Fiber optic co IBC to raise up to NIS 400m debt


IBC aims to speed up its fiber optic deployment and promote sales of its Internet services.

Epsilon Underwriting and Leader Underwriting will lead a NIS 300-400 million debt issue by fiber optic venture IBC (Unlimited) to investment institutions, sources inform "Globes." The issue will be through a private loan or an issue of bonds to be listed exclusively in the continuous trading system. The issue is part of IBC's recovery plan in its new format for activity under the ownership of Cellcom Israel Ltd. (NYSE:CEL; TASE:CEL), Israel Infrastructure Fund (IIF), and Israel Electric Corporation (IEC) (TASE: ELEC.B22). IBC wants the money in order to speed up its fiber optic deployment, and as part of the terms for its new revised license.

IBC is beginning to operate not just as an infrastructure company deploying fiber optics for use by players in the communications market on IEC's infrastructure, but for all intents and purposes as a communications operator through concessions received from the Ministry of Communications. It is also waiting for approval of its recent request from the Ministry of Communications to begin selling Internet services to private and business customers.

The request that embarrassed the Ministry of Communications

IBC's request for approval to sell Internet services embarrassed the Ministry of Communications, because just six months ago, the company received a new license on the basis of a business plan that it presented, in which it received extensive concessions. The business plan was designed to move the company forward by means of cooperation with Partner and Hot, which IBC hoped would enter as investors or join as customers. This did not occur, however, and the company is therefore seeking to sell Internet services to private and business customers using different marketing methods. As recently reported by "Globes," IBC made it clear to the Ministry of Communications that failure to obtain a permit to sell Internet packages would make it very difficult for it to raise the debt it needed to survive in the competitive and very difficult market conditions.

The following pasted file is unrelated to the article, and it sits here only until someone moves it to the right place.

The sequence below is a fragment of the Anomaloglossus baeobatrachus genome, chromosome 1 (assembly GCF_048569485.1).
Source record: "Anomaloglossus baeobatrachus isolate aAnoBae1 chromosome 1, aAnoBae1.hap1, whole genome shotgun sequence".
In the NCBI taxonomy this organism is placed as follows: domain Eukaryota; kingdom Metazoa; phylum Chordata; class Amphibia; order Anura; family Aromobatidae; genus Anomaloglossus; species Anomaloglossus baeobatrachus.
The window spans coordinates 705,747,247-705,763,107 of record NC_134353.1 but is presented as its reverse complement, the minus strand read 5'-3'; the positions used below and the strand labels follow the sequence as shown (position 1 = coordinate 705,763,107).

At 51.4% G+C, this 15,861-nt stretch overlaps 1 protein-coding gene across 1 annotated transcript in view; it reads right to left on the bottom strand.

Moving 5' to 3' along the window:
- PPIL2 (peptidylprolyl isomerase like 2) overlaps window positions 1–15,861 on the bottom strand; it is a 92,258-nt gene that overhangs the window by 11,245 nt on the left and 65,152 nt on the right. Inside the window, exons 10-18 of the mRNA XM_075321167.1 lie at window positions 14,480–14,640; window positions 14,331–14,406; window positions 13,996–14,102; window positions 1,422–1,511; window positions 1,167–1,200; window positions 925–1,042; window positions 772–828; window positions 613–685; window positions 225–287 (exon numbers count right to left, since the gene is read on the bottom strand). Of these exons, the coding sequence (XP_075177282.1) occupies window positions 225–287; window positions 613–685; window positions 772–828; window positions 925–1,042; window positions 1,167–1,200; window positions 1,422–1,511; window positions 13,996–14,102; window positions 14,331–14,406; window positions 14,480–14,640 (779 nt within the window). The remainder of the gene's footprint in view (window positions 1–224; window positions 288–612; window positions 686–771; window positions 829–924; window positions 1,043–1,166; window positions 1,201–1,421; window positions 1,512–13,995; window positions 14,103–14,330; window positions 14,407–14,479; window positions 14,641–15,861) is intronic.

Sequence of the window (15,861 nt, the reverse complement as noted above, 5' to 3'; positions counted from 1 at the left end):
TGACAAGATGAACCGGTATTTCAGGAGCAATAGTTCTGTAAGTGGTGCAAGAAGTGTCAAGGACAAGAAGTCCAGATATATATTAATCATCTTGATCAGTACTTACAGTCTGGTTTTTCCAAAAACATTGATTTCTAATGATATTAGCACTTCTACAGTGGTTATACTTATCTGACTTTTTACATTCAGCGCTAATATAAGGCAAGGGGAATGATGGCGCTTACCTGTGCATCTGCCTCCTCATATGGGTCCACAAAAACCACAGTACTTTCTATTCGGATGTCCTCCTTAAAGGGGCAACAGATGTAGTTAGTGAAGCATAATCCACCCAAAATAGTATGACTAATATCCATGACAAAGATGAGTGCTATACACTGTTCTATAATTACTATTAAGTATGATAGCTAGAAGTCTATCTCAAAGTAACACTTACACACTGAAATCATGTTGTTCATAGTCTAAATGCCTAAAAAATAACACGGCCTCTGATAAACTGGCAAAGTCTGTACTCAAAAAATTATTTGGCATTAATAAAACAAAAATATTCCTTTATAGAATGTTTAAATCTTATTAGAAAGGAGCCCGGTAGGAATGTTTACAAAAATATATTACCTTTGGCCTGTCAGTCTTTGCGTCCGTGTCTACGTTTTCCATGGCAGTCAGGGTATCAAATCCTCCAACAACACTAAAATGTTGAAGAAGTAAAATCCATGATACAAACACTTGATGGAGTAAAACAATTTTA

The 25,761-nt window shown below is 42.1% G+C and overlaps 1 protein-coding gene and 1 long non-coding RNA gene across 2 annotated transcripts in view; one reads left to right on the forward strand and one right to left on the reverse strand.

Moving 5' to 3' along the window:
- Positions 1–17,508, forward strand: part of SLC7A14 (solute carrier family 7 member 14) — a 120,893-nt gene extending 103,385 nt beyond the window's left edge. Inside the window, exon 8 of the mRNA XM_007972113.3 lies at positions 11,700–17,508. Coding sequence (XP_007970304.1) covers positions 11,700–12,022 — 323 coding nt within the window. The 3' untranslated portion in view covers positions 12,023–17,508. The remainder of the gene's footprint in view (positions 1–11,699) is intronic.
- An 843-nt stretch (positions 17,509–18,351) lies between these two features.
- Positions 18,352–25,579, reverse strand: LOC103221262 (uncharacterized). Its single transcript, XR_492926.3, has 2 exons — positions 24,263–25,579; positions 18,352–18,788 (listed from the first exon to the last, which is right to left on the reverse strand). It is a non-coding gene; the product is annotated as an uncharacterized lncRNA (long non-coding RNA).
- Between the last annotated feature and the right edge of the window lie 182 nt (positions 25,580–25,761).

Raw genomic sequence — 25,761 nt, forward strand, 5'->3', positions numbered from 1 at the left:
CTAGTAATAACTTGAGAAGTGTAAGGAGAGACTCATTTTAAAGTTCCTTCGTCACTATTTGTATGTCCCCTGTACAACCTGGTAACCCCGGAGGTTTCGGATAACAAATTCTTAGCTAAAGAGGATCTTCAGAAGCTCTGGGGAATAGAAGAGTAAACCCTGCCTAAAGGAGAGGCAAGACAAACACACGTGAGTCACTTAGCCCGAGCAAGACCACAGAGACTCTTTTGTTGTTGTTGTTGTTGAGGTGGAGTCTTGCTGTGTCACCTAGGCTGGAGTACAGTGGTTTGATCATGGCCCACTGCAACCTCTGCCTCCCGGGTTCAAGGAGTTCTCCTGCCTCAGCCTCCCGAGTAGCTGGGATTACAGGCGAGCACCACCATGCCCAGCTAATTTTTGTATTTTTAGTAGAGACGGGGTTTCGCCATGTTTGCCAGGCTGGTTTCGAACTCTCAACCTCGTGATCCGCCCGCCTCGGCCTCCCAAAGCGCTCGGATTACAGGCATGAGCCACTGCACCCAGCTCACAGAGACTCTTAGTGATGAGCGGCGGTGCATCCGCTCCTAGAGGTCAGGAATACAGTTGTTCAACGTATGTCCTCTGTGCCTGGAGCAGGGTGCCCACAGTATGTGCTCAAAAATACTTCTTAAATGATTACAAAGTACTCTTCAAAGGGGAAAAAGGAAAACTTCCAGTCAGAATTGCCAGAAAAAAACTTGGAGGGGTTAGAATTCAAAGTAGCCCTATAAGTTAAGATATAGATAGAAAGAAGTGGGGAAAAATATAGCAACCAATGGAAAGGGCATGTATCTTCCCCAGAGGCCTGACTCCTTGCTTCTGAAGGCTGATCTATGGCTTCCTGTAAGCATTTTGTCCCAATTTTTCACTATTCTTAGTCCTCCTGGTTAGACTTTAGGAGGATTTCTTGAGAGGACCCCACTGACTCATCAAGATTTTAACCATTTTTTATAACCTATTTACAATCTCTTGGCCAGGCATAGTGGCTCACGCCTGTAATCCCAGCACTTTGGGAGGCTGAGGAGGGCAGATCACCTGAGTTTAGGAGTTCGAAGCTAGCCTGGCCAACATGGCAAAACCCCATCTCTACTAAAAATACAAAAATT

The fiber optic venture was originally designed to create a third communications infrastructure in Israel using IEC's existing infrastructure on electrical poles and underground infrastructure. The venture was founded and planned to provide communications infrastructure services to operators only, so that they would not be dependent on Bezeq or Hot. Shortly afterwards it was founded early in the past decade, however, it failed and encountered difficulties, due to a series of prior assumptions that proved false and serious errors made when the company was founded.

In recent years, the venture acted mainly under the auspices of IEC, which did not demand payment of the venture's debts to it. In the past year, IBC chairman and CEO Doron Cohen managed to reach a debt settlement with the venture's original shareholders, get them out of the company, and bring in Cellcom and IIF as the controlling shareholders. At the same time, IBC obtained extensive concessions in the form of elimination of its commitment to universal deployment, which was converted to deployment in only 40% of households in high-demand areas.

A few months ago, former Ministry of Finance budget director Amir Levy became CEO of IBC. He assessed the situation, and quickly concluded that the venture would have to change the terms of its license if Cellcom continued to be its sole customer. This conclusion is what led the company's leaders to request additional concessions from the Ministry of Communications, such as the right to sell Internet services to private and business customers, which the company was not supposed to provide, neither originally nor according to the business plan presented to the Ministry of Communications as part of being allowed to restrict its deployment to only 40% of households in high-demand areas.

The market believes that issuing the permit to sell Internet services will arouse strong opposition among the communications operators in the market. IBC said, "As part of its growth and the expansion of its activity, Unlimited is currently considering a number of financing alternatives."

Published by Globes, Israel business news - - on January 26, 2020

© Copyright of Globes Publisher Itonut (1983) Ltd. 2020

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